Nothing else matters in life if you don’t have self-love. Without it, you will always search for that significant other to provide praise to create your self-worth or constantly try to make people fall in love with you, giving someone else the job of making YOU happy. 


What does self-love look like?

What does self-love look like? It’s someone who stands up to abuse by others, who gives themself grace if they make a mistake and views it as a learning lesson, who finally stops smoking after 10 years of 2 packs per day, who cut their alcohol intake to a minimum (or stops altogether), who leaves work on time to sit down for dinner with their family because it’s important to them, who takes five minutes in the morning to meditate, or who says no to a social engagement because it means yes to spending more time with her kids on the weekend. Self-love comes in many forms. 


How do you eliminate the Limiting Beliefs and create self-love?

It is not as hard as it may seem, and it’s something everyone can do. Write out all of the negative beliefs swirling around in your head, for example, they might sound like this: “I’m not worthy, I’m not good enough, I’m stupid, or I’ll never find love.” Then, take each of those sentences and turn them into a positive: “I am worthy, I am good enough, I am a leader in my field and worthy of amazing success, I am worthy of an amazing lifelong, loving relationship with my partner.” Then, record yourself saying them and play them back each night as you fall asleep. The same brainwave activity is present as you fall asleep as it was from age 0-7 years old when you were not consciously aware (and it turns out it’s the same brainwave activity for hypnosis). Listening to the recording while falling asleep makes the subconscious mind effortlessly accept the new information.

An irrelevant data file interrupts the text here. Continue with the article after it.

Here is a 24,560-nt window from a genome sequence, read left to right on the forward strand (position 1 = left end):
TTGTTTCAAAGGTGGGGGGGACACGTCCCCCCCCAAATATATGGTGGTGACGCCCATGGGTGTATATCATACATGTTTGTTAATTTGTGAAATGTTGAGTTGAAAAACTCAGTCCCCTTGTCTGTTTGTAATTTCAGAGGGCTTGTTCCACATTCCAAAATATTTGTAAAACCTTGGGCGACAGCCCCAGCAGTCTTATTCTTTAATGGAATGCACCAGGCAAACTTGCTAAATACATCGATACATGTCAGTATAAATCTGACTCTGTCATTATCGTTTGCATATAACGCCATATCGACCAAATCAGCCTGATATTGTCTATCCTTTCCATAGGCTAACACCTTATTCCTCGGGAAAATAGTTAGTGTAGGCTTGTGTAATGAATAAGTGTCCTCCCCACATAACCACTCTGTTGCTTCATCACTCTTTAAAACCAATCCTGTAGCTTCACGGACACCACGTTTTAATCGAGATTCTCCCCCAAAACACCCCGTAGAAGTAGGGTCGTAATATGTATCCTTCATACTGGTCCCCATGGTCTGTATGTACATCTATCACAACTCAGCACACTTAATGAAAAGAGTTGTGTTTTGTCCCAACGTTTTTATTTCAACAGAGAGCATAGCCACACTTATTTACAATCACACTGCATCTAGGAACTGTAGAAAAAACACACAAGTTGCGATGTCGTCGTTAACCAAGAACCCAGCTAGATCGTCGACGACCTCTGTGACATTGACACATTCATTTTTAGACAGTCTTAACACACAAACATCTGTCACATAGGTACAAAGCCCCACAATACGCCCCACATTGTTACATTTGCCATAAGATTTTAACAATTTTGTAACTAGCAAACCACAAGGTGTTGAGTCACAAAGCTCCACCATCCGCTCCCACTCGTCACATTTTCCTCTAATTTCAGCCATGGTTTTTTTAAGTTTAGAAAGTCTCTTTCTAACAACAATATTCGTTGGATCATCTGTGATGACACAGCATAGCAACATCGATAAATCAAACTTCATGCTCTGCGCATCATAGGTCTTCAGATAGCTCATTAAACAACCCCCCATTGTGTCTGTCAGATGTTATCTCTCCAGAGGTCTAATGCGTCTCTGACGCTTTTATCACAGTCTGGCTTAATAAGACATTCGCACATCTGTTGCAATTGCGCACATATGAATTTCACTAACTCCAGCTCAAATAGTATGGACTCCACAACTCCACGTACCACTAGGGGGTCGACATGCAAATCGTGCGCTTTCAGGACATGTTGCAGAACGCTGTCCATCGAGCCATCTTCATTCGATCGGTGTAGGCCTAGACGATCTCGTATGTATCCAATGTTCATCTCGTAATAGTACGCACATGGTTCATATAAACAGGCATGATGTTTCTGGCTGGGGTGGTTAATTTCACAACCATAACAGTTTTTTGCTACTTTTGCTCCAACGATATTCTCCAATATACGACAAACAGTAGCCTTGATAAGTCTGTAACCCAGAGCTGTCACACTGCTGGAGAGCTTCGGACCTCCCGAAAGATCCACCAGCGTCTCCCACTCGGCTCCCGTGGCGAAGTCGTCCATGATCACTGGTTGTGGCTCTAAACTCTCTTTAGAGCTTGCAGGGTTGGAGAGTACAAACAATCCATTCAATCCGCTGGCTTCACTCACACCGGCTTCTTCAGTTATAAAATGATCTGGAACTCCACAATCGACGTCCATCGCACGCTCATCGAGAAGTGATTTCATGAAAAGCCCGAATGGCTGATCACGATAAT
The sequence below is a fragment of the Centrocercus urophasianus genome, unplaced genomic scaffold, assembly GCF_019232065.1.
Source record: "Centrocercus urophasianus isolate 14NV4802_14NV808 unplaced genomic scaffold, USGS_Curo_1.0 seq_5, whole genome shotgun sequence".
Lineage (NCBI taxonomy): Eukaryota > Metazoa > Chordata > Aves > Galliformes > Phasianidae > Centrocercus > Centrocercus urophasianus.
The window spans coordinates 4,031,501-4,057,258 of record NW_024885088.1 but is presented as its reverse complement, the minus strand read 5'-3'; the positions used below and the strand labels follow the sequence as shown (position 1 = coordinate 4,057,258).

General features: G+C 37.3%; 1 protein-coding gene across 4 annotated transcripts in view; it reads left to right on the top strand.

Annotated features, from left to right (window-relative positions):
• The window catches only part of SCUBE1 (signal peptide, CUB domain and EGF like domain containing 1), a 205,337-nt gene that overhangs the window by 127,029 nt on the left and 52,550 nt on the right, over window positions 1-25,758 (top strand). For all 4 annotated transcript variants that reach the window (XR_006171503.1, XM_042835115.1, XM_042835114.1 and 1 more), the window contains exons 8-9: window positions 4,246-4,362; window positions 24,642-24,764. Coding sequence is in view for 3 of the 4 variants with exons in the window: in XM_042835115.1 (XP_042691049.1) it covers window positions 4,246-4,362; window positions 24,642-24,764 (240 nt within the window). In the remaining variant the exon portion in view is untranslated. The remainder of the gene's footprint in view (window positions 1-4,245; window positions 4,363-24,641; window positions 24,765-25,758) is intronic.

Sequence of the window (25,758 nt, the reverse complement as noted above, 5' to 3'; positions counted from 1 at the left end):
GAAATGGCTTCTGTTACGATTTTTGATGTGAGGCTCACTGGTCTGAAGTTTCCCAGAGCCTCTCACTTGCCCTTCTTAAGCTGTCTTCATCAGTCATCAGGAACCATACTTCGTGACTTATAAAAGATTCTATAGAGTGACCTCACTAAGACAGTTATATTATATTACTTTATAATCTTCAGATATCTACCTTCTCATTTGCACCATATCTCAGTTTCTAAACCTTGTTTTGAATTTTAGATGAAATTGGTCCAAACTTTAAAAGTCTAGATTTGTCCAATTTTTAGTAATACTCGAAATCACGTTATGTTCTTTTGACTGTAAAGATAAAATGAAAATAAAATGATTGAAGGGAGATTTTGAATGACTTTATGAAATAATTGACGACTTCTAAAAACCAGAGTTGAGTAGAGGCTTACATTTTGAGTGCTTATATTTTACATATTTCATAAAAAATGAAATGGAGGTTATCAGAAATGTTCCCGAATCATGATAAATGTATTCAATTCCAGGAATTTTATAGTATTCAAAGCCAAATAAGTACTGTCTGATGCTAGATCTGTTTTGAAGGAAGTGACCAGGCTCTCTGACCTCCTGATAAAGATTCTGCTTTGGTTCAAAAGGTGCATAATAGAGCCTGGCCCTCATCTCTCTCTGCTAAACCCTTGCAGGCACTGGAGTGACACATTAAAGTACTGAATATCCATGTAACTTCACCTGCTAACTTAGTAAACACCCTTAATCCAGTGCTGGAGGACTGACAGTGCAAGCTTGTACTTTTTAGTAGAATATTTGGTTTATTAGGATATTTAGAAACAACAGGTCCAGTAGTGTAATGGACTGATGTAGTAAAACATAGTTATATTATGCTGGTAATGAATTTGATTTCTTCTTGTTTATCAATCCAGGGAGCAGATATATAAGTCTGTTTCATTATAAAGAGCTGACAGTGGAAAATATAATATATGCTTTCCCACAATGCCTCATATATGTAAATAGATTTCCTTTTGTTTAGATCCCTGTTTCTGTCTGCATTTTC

Eventually, it will become a new normal for your subconscious, you will feel a shift in your thinking and won’t need to fall asleep anymore. These thoughts will become who you are, driving positive behavior and self-love. 


What does self-love have to do with IBS?

Did you know your gut microbiome is listening to your thoughts? I know what you are saying, how is this possible? Well, the limiting beliefs you tell yourself daily that drive 90% of your daily habits are a form of internal stress. Stress is one of the major disruptors of the gut microbiome, causing dysbiosis, an overgrowth of bad bugs to good bugs. This is why you have a “gut feeling” or “butterflies” in your stomach. This is the nervous system in your small intestine making changes to your microbiome created by your thoughts. 


Limiting Beliefs Worsens IBS

One of the major causes of IBS is dysbiosis. Allowing your limiting beliefs to take hold of your subconscious and drive your daily habits will only exacerbate your IBS symptoms. Using the technique I mentioned above will eliminate your limiting beliefs, create self-love, and help you balance your microbiome, which, in turn, will help eliminate your IBS. 


21 views0 comments

Recent Posts

See All

Comments


bottom of page